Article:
Earthworms as alternative protein source for broiler chickens?

26. January 2021
A picture of the first part of the article
Makerere University and TU Wien published an open access article as a result of collaborative research within the APPEAR project CapNex.

The APPEAR project Capacity building on the water-energy-food security Nexus through research and training in Kenya and Uganda | CapNex addressed the interrelations between water, food and energy. The interdisciplinary project team of Austrian, Kenyan, and Ugandan researchers focused on the enhancement of research methods and capacities and jointly conducted research on selected case studies.

Project team members from Makerere University and TU Wien have now published the fourth open access article resulting from the APPEAR collaboration:

Naluga, A., Komakech, A.J., JJagwe, J., Magala, H., Lederer, J. Growth characteristics and meat quality of broiler chickens fed earthworm meal from Eudrilus eugeniae as a protein source. Livestock Science Volume 245, March 2021, Elsevier.

Open access

Abstract of the article:

The demand and cost of animal-based protein sources for broiler chickens production like fish meal has increased in many countries. An alternative protein source can be earthworm meal (EWM). A study was conducted to evaluate the effects of supplementing broiler chickens diets with EWM derived from dried Eudrilus eugeniae on growth performance, carcass attributes, and the meat quality of broiler chickens. The starter and finisher basal diets were formulated to contain 10% fish meal and it was replaced with 0, 1, 3, 5, and 7% EWM. For the experiment, 150 one-day-old broiler chickens were randomly assigned to the 5 diets with 3 pens per diet and 10 broiler chickens per pen. Based on the data recorded in the experiment, the body weight gain (BWG), and the feed intake (FI) were computed. At 6 wk of age, 3 broiler chickens were randomly selected from each pen to assess their organ weights and sensory characteristics. Overall, there was a quadratic and cubic effect on BWG when EWM supplementation was increased (P < 0.05). There was no difference in the overall FI of broiler chickens with increase in the supplementation of EWM. As the dietary supplementation of EWM increased, the juiciness in breast meat of the broiler chickens increased quadratically (P < 0.05) while the flavor increased linearly (P < 0.05). However, there were no differences in broiler chickens meat aroma, first bite, chewiness, and the amount of residues as dietary EWM increased. Supplementation of EWM did not affect broiler chickens meat quality in terms of pH and drip loss. The EWM may be a suitable source of protein for broiler chickens production and a particularly useful substitute for fish meal. More research is required to determine the optimal inclusion rate for the most affordable, and nutritious broiler chickens diet, and to sufficiently understand the wider implications of alternative feed sources on the ecologic, economic, and environmental impact of broiler chickens production.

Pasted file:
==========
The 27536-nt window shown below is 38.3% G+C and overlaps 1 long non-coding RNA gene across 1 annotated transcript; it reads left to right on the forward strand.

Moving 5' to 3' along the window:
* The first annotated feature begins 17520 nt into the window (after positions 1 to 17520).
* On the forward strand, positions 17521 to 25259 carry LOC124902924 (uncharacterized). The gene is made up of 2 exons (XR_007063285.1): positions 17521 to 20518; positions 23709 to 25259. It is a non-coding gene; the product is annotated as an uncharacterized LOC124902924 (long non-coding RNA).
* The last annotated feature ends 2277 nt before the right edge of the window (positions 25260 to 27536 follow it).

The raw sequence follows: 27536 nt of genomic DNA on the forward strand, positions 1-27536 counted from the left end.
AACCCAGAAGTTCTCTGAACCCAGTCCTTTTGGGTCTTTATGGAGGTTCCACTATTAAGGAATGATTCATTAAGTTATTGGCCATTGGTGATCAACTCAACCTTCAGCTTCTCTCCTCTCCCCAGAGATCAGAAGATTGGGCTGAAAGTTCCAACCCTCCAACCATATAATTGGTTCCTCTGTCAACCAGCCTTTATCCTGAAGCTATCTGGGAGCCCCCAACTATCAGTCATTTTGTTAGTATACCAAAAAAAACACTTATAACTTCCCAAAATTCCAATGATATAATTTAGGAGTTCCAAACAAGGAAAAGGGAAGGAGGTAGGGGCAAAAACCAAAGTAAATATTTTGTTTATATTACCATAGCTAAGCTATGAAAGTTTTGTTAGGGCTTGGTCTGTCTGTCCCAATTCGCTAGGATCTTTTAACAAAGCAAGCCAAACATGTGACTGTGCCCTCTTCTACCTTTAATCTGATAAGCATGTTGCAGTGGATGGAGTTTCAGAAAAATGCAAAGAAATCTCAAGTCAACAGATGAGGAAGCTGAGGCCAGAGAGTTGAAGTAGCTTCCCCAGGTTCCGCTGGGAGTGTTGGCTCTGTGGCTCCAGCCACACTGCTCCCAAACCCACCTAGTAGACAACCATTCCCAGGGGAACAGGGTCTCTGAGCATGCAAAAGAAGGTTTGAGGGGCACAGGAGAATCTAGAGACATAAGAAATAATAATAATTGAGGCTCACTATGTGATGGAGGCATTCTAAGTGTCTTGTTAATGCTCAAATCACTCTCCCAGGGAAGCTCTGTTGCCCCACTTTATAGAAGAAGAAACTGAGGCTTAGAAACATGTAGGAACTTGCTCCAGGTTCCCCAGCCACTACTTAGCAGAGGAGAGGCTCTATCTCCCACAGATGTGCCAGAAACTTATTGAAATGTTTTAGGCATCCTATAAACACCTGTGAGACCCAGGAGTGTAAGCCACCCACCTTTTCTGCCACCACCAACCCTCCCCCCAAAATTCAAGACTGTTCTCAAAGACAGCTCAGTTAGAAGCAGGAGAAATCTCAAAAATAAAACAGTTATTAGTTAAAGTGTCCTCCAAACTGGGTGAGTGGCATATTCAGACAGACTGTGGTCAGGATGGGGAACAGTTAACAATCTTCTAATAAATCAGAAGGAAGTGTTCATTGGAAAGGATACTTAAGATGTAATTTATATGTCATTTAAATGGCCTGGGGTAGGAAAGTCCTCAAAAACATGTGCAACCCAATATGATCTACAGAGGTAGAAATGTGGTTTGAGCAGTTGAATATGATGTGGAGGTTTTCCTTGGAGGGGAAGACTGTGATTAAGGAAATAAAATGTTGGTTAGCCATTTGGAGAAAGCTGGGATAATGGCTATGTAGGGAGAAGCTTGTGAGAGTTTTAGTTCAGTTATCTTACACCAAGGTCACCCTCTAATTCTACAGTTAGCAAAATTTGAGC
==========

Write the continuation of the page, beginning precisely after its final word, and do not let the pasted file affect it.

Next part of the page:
List of all CapNex publications